It’s not common for companies to eventually close ongoing support for a product or service in order to shift focus on a better iteration. This is how companies can generate profits while deviating from wasting funds and resources on something that has reached the end of its lifecycle. If a product isn’t selling as much, or isn’t selling at all, it’s time to pull the plug. But what about if a product has maintained vastly impressive sales numbers 4-5 years after its release?
Take Grand Theft Auto V for example. This widely popular sandbox game, which reportedly had a development and marketing budget of $265 million, has far exceeded expectations of even Rockstar’s parent company Take-Two Interactive. The game generated $1 billion in sales in just a few days after its release back in September of 2013. Pretty impressive when the game’s online component, Grand Theft Auto Online, wasn’t even released yet. As of the end of May 2017, total sales have reached 80 million copies. It continues to be within the top 10 selling games week after week. However, it’s now the end of August, and so sales of the fifth installment have definitely exceeded the 80 million mark.
Add to the fact that Grand Theft Auto Online has helped the company rack in millions more from its micro-transactions, and it is no wonder Take-Two have decided to allow Rockstar to continue supporting the online portion of the game. According to GameSpot, Grand Theft Auto Online saw the highest recurrent consumer spending in its first fiscal quarter of 2018 (which ended June 30, 2017) in the game’s history. It contributed to the net sales of $418.2 million Take-Two generated for that quarter. There’s no figure on how much in total consumers have spent real world money on the online component of Grand Theft Auto V, but if it’s generating millions for the company, support will be ongoing.
So what does this mean for a potential sequel of the game? It’s hard to tell, as the only thing that was hinted by Rockstar was that developing a game starts with an idea. So if they’re in development of a Grand Theft Auto VI, they’d be drumming up ideas on what kind of story to tell, the type of characters to be included, and the ideal location of the game. There could be several hundred ideas on the board before the team makes a concrete choice before they work on the script. Add to the fact that they are also trying to meet a second quarter of 2018 release deadline of Red Dead Redemption 2, and the hopes of seeing a new Grand Theft Auto seems more far fetched.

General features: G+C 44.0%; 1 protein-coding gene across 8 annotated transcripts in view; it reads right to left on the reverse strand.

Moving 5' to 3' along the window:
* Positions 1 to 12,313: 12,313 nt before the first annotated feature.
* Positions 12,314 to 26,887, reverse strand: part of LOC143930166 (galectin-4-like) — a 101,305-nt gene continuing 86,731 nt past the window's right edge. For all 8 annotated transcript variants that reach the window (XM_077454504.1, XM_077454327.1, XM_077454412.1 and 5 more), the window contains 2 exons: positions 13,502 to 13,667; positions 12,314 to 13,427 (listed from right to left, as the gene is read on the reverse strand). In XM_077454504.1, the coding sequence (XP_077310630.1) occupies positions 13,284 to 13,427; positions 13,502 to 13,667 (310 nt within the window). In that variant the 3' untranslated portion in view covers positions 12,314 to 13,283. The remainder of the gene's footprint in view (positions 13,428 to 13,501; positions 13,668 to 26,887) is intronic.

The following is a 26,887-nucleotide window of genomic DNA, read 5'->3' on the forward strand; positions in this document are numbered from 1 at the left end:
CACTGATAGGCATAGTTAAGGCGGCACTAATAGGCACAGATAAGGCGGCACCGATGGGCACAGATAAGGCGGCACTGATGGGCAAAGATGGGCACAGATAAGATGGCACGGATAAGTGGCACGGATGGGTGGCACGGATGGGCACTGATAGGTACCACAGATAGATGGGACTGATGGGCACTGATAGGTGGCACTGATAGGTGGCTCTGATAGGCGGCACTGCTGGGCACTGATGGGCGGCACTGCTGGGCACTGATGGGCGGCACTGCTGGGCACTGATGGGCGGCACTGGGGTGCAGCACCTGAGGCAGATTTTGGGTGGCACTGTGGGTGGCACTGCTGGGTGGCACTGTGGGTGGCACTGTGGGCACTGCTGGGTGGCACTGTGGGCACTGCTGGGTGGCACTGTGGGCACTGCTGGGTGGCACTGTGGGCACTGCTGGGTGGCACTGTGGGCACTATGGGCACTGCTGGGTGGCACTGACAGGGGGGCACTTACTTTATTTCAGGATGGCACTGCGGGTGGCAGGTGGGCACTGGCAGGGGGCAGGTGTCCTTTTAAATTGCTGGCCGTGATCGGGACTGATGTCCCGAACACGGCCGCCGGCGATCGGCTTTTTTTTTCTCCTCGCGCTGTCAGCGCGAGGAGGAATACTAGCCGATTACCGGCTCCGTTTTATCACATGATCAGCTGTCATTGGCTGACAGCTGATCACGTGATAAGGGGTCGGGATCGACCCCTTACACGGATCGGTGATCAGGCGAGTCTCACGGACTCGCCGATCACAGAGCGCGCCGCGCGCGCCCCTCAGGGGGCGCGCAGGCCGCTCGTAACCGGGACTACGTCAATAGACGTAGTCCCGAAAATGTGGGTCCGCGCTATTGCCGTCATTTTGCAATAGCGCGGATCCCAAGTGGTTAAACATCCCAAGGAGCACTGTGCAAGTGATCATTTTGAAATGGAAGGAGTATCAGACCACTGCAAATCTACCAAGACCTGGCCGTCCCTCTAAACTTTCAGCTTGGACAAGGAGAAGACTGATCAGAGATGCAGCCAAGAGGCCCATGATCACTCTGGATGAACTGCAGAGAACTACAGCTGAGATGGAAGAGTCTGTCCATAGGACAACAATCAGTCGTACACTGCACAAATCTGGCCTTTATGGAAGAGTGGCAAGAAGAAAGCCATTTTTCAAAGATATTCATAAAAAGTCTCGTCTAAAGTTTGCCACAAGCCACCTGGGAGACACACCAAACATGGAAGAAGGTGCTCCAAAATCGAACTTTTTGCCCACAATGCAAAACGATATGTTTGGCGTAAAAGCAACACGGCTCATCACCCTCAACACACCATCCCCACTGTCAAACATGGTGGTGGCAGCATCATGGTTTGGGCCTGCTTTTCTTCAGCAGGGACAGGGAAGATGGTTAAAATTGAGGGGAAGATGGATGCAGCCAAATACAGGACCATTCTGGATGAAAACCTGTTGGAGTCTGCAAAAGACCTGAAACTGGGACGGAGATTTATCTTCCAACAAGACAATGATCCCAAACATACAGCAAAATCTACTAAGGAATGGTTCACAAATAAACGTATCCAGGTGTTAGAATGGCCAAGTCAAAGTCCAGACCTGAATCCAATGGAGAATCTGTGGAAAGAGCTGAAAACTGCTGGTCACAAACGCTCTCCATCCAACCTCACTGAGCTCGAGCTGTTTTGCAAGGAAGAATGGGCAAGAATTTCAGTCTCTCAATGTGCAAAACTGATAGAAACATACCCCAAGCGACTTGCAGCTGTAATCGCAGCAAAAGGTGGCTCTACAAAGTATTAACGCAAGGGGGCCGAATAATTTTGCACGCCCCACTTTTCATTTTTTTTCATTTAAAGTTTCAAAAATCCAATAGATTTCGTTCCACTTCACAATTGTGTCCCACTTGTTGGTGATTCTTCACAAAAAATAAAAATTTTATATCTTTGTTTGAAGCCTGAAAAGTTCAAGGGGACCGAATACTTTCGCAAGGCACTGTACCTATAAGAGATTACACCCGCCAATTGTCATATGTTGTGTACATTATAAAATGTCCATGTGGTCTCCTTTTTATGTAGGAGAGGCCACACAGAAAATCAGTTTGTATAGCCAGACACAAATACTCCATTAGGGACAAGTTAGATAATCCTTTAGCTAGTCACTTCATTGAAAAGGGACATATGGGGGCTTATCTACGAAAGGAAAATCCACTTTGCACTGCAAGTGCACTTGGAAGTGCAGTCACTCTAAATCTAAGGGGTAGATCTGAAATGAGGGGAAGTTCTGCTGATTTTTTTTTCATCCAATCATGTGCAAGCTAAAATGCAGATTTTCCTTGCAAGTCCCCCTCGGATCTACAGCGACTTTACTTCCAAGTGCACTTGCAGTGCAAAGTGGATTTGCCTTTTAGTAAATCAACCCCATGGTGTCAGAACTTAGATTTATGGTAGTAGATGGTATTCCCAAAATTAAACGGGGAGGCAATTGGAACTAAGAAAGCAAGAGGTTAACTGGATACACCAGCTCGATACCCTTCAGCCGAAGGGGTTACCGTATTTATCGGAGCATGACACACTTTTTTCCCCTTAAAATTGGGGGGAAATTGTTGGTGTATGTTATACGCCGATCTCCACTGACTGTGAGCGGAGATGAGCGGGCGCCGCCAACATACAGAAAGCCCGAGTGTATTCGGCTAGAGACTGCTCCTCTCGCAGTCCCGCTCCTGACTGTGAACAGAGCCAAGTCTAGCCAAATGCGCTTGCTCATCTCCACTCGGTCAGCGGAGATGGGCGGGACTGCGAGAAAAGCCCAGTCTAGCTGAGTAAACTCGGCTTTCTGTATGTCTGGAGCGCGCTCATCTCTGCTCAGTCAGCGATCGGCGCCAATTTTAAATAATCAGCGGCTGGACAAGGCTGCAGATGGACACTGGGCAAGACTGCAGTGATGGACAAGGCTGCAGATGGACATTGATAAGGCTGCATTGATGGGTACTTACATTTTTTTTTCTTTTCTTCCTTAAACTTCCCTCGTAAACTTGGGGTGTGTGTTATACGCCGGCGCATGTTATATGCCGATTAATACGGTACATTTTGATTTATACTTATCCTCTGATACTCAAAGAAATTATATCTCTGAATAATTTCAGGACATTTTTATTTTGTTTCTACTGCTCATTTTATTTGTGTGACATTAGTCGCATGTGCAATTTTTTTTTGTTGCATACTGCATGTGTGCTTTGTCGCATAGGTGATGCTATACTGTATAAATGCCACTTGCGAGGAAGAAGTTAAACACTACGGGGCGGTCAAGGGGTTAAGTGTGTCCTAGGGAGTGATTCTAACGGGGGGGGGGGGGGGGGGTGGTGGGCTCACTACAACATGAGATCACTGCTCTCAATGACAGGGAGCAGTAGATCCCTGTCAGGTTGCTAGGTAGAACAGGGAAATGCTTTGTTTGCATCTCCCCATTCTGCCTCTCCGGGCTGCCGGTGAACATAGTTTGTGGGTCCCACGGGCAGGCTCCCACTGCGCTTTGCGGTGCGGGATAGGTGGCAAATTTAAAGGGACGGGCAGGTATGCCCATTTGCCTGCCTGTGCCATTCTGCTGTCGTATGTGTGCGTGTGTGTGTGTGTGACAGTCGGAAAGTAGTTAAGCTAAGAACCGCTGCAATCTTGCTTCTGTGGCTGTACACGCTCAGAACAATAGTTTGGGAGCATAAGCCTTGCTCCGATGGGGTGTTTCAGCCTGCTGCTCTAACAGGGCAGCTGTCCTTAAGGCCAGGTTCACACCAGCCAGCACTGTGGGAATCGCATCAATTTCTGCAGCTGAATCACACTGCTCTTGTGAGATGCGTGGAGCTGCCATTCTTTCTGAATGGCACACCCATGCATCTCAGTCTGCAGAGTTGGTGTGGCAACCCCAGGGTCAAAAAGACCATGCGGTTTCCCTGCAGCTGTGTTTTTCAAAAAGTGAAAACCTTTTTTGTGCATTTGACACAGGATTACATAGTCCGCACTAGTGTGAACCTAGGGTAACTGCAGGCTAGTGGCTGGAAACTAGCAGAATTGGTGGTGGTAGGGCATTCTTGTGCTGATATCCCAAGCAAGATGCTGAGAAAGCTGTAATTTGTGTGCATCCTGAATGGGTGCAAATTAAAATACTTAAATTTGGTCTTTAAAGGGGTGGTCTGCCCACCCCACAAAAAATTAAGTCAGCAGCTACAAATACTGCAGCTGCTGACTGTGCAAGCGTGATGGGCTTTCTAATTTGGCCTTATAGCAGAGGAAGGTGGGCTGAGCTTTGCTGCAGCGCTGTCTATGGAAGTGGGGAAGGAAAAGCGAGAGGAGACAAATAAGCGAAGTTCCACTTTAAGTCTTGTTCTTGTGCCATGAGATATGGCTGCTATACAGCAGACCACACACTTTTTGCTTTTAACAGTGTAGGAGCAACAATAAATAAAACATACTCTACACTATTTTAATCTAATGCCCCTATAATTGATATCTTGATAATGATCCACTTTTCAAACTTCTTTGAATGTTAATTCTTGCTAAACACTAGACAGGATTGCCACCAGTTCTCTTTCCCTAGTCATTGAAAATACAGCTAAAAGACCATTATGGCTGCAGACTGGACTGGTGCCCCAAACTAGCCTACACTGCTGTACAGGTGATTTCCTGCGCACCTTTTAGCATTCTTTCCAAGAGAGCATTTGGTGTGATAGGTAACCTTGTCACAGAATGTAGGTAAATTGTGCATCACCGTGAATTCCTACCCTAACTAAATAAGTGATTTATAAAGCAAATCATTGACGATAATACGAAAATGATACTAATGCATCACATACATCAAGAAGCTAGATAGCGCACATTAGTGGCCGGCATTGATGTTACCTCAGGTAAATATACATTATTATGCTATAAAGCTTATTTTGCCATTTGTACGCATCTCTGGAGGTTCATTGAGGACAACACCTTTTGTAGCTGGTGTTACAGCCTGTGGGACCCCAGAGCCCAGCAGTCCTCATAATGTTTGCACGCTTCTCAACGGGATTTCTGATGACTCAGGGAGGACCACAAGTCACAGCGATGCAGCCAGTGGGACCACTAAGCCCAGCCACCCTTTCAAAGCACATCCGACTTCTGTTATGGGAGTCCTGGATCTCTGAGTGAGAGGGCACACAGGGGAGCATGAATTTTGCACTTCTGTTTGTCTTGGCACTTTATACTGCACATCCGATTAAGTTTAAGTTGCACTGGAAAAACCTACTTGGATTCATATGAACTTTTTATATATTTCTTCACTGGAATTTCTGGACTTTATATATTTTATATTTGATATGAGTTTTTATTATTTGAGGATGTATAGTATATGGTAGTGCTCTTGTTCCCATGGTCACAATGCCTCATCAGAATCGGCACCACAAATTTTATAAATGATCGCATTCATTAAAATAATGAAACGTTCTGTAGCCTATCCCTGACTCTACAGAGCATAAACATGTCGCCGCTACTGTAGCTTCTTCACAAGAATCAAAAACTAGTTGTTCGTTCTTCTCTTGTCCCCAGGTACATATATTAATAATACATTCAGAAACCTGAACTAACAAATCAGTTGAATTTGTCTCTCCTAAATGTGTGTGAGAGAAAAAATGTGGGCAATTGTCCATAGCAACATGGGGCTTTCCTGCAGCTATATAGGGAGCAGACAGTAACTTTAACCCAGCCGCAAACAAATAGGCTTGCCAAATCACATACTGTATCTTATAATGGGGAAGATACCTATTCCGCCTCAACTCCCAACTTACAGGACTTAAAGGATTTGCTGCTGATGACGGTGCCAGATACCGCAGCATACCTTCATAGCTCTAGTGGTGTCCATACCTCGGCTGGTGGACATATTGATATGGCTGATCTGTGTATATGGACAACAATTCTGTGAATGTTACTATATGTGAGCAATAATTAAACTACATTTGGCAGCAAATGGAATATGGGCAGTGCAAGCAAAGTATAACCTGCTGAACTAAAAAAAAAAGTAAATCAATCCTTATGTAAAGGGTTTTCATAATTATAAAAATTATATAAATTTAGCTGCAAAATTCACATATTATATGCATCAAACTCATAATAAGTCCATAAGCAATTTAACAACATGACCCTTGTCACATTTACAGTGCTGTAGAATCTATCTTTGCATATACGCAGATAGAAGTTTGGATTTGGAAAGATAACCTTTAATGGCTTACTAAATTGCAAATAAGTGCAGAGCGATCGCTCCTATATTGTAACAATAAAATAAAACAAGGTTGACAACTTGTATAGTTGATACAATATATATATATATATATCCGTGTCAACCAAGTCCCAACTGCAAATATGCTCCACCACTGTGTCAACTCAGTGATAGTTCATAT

Continued Grand Theft Auto Online Support
Rockstar has provided massive support for Grand Theft Auto Online since it went live a month after the game’s release. The single player component of the game already had a immense level of content that was worth the $60 price tag in itself. Rockstar has long been a innovator of compelling storylines in a sandbox world. Though given the success of the online components of Grand Theft Auto IV and Red Dead Redemption, they saw a lot of potential in the online space.
By adding continuous updates to Grand Theft Auto Online, they have added new weapons, missions, multiplayer modes, vehicles, luxury items, and new ways to generate virtual profits, thus giving gamers new and exciting ways to play. By also bringing the hammer down on cheaters, patching out bugs and glitches, and keeping the money making system stable, it’s no wonder why the online suite is nothing like it was at the beginning. If anything, it’s better than ever.
Controversy Sells When Used Right
What is one way that you can get your product in the front of the eyes of millions of potential customers? One way, only if used right, is through controversy. Rockstar’s Grand Theft Auto games have moments in them that are controversial. They’ve been on the receiving end of lawsuits for years as a result, including one were Lindsay Lohan sued them for having a female character in the game whose face allegedly resembled hers. Despite such setbacks, the controversial elements in their games have been the driving force of their huge profits. Much of what you can do in Grand Theft Auto V is controversial, from robbing banks, conducting prison breaks, trafficking cocaine, and exporting stolen luxury vehicles. A lot of people who play would never do those things in real life, but love to immerse themselves in this virtual world of crime to escape from reality.
Let’s face it, Grand Theft Auto V is selling incredibly well still, and the online portion continues to generate revenue due to its micro-transaction system. If recurrent-consumer spending on the game is higher than it’s ever been, then Take-Two has no reason to push Rockstar to create Grand Theft Auto VI. This is sad news for fans who want to dive into a fresh new sandbox world of the series. But at the end of the day, Rockstar is a business. A business diverts their energy and resources into what is working well for them, and ditches the things that aren’t meeting expectations. Perhaps on the day where the game starts showing its age, the player base starts dying down, and sales start to drop, we’ll finally see the sixth iteration of this widely popular franchise.